V. “My heart was on fire”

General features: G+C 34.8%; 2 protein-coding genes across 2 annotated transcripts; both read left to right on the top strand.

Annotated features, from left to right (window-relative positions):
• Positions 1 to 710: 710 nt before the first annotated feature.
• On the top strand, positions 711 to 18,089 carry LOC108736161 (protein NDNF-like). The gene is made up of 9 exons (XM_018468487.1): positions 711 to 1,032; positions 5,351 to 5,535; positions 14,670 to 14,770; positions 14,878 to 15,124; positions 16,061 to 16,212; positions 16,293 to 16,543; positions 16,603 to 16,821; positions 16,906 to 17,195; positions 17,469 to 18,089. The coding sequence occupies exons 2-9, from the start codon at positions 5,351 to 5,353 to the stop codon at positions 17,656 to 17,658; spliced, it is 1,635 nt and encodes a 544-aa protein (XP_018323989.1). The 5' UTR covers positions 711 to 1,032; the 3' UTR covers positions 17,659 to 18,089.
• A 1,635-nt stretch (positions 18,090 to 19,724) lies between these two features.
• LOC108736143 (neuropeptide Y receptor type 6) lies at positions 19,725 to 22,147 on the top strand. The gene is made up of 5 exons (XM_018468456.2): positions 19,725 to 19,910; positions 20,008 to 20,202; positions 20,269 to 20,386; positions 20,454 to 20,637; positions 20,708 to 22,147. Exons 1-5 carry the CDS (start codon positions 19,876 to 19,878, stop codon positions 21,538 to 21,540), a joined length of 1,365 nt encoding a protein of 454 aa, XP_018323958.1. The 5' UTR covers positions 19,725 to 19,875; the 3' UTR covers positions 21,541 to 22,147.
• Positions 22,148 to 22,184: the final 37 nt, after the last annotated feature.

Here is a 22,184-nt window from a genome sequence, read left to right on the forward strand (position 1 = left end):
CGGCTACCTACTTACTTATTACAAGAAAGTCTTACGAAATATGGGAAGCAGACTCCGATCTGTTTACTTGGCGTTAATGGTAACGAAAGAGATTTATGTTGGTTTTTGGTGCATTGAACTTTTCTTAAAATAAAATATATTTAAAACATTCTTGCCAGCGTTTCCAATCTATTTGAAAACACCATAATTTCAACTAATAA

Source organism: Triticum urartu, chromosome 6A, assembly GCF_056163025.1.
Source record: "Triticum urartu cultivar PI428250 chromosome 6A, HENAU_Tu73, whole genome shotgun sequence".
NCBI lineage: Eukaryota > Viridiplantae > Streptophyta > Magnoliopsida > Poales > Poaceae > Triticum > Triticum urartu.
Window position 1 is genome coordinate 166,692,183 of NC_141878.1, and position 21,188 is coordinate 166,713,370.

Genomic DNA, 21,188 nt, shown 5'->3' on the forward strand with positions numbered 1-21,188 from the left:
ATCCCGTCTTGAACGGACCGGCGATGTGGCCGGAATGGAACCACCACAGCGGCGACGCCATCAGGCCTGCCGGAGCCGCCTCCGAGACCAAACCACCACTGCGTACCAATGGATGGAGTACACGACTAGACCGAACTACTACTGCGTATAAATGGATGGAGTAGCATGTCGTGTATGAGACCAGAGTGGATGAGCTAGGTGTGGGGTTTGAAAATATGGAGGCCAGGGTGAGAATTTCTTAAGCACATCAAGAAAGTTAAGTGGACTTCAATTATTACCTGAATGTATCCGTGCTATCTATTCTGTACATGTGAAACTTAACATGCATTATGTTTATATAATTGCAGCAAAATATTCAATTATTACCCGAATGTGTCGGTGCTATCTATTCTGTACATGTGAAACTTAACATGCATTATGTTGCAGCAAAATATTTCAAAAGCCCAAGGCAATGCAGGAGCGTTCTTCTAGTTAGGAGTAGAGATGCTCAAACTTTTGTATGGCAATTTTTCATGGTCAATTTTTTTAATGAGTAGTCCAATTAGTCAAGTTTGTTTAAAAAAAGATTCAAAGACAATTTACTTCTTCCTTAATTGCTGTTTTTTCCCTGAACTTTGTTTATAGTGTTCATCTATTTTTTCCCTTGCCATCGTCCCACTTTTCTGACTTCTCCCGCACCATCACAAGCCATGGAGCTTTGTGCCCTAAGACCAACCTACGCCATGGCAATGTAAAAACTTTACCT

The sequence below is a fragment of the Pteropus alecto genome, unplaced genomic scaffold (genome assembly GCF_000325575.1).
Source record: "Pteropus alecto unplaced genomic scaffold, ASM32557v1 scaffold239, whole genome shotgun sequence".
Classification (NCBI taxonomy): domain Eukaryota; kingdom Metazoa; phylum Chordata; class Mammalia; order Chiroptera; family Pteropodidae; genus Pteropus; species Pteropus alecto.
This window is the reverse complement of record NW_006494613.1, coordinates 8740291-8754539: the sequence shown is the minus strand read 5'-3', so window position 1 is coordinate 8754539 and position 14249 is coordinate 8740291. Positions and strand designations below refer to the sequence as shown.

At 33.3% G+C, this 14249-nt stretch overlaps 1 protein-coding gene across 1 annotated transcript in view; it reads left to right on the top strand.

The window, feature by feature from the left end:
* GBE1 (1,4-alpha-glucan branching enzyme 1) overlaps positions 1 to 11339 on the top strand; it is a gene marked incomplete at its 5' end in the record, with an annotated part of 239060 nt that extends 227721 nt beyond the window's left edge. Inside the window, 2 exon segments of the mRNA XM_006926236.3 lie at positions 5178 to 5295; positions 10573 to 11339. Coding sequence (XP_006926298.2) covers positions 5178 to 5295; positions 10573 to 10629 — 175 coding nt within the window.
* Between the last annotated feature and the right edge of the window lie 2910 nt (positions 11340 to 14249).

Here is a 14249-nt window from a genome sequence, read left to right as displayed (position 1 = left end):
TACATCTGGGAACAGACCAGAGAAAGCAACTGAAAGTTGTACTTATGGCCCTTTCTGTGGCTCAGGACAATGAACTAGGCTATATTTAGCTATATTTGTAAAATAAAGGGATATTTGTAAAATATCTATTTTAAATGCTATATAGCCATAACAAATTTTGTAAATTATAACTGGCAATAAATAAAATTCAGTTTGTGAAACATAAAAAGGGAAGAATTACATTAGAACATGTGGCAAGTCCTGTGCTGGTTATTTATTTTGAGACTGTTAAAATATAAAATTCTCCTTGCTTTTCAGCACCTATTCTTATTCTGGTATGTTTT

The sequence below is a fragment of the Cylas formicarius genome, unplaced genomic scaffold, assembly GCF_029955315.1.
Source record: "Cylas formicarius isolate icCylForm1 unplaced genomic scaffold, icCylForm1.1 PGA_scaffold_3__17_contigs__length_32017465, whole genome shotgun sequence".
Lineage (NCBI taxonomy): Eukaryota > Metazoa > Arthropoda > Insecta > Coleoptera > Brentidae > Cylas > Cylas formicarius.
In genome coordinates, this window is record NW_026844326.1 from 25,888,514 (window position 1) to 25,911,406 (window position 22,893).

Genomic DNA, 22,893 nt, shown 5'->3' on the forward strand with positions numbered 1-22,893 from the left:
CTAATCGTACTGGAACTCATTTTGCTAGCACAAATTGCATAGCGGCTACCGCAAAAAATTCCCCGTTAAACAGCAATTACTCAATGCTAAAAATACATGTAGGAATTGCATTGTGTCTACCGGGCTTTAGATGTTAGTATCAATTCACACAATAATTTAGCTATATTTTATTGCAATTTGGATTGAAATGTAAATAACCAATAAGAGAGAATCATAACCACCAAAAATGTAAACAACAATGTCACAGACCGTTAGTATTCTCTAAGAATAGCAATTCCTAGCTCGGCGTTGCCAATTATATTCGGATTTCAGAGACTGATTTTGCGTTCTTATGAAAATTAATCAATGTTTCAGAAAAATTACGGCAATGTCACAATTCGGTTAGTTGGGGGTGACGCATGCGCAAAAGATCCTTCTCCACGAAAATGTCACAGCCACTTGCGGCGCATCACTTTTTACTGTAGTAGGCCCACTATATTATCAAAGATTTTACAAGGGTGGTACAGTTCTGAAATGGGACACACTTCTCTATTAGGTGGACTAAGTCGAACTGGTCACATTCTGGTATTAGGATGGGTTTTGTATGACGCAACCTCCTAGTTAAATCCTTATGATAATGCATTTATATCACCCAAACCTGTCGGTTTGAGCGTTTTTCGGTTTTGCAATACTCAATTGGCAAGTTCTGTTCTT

I’ve so far tracked drone content, not drone form, and it’s important that the particularities of this new delivery system for sovereign violence are legible not just as compensatory masculinity but as dilemmas of narrative point of view. Despite conventional associations of drone technology with “god’s eye” surveillance, none of these novels unfolds in a third person omniscient voice (think of Dickens’s Shadow from Household Words, “the omnipresent, intangible creature … which may get into any place,”29 or the “far-reaching visions” of George Eliot’s narrator in Adam Bede). Rather, they use third person limited point of view, following thriller convention by heading sections with dates and named locales (Langley, Creech, Kandahar)—a “meanwhile” effect that works acrobatically to negotiate the constitutive spatial caesura, the impermeable separation between there and here, on which drone war is predicated. Only Fesperman’s novel gives this crosscutting a rest, but its comparative stillness follows from its primary interest in domestic surveillance: so Nevada, Maryland, and New Hampshire, rather than (as in Maden) Yemen, “Gulf of Mexico,” and “On board the Pearce Systems HondaJet.”30 Yet the effort to police social space and point of view in this way, separating perspectives by chapters headed with datelines and exotic locales, also breaks down, and Clarke’s narrative, for example, proves unable to maintain its distinction among gazes, shifting so haphazardly from limited points of view in the killing scenes—operator, commander, victim, witness—that it becomes simply impossible to determine who is seeing what, when: